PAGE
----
Word of the Day – Monday, November 11th



Word of the Day


Clever Clue of the Month

The Cruciverbalist


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EELER (EE-ler)

A person who catches eels
Common clues:
Conger catcher; Sniggler; Certain fisherman; Angler with pots; Moray catcher; Sushi supplier
Crossword puzzle frequency: 2 times a year
News: Brexit threat to eel fishing
Fishing Dartmouth for Conger Eels

Freshwater eels (unagi) and marine eels (conger eel, anago) are commonly used in Japanese cuisine; foods such as Unadon and Unajuu are popular but expensive. Eels are also very popular in Chinese cuisine, and are prepared in many different ways. Hong Kong eel prices have often reached 1000 HKD per kilogram, and once exceeded 5000 HKD per kilogram. Eel is also popular in Korean cuisine and is seen as a source of stamina for men. The European eel and other freshwater eels are eaten in Europe, the United States, and other places. A traditional east London food is jellied eels, although their demand has significantly declined since World War II. The Basque delicacy angulas consists of deep-fried elver (young eels); elver eels usually reach prices of up to 1000 euro per kilogram. New Zealand longfin eel is a traditional Māori food in New Zealand. In Italian cuisine eels from the Comacchio area (a swampy zone along the Adriatic coast) are specially prized along with freshwater eels of Bolsena Lake. In northern Germany, The Netherlands, the Czech republic, Poland, Denmark and Sweden, smoked eel is considered a delicacy.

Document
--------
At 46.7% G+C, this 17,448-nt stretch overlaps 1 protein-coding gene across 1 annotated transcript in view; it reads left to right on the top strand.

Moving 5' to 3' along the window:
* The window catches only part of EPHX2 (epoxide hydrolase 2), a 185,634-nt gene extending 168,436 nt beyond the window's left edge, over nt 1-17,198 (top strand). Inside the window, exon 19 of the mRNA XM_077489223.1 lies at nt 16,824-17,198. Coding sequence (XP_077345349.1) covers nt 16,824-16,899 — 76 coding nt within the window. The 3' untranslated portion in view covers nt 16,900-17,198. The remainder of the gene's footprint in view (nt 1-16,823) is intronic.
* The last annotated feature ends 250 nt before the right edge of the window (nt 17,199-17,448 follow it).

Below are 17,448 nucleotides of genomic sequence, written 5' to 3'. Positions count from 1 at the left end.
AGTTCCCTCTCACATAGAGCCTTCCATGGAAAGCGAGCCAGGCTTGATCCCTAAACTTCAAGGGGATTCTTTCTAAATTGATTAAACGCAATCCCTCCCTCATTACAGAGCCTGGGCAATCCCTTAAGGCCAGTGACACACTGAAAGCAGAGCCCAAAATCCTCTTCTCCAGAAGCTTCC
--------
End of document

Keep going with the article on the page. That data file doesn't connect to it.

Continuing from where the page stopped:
Special boats to transport live eels

Fishermen consumed elvers as a cheap dish, but environmental changes have reduced eel populations. They are now considered a delicacy and are priced at up to £700 per kg in the United Kingdom.

Eels, particularly the Moray eel, are popular among marine aquarists.

Eel blood is toxic to humans and other mammals, but both cooking and the digestive process destroy the toxic protein. The toxin derived from eel blood serum was used by Charles Richet in his Nobel winning research which discovered anaphylaxis (by injecting it into dogs and observing the effect).

Eelskin leather is highly prized. It is very smooth and exceptionally strong. However, it does not come from eels. It comes from the Pacific Hagfish, a jawless fish which is also known as the slime eel.

In 2010, Greenpeace International has added the European eel, Japanese eel and American eel to its seafood red list. "The Greenpeace International seafood red list is a list of fish that are commonly sold in supermarkets around the world, and which have a very high risk of being sourced from unsustainable fisheries."

This article is licensed under the GNU Free Documentation License. It uses material from the Wikipedia article "Eel".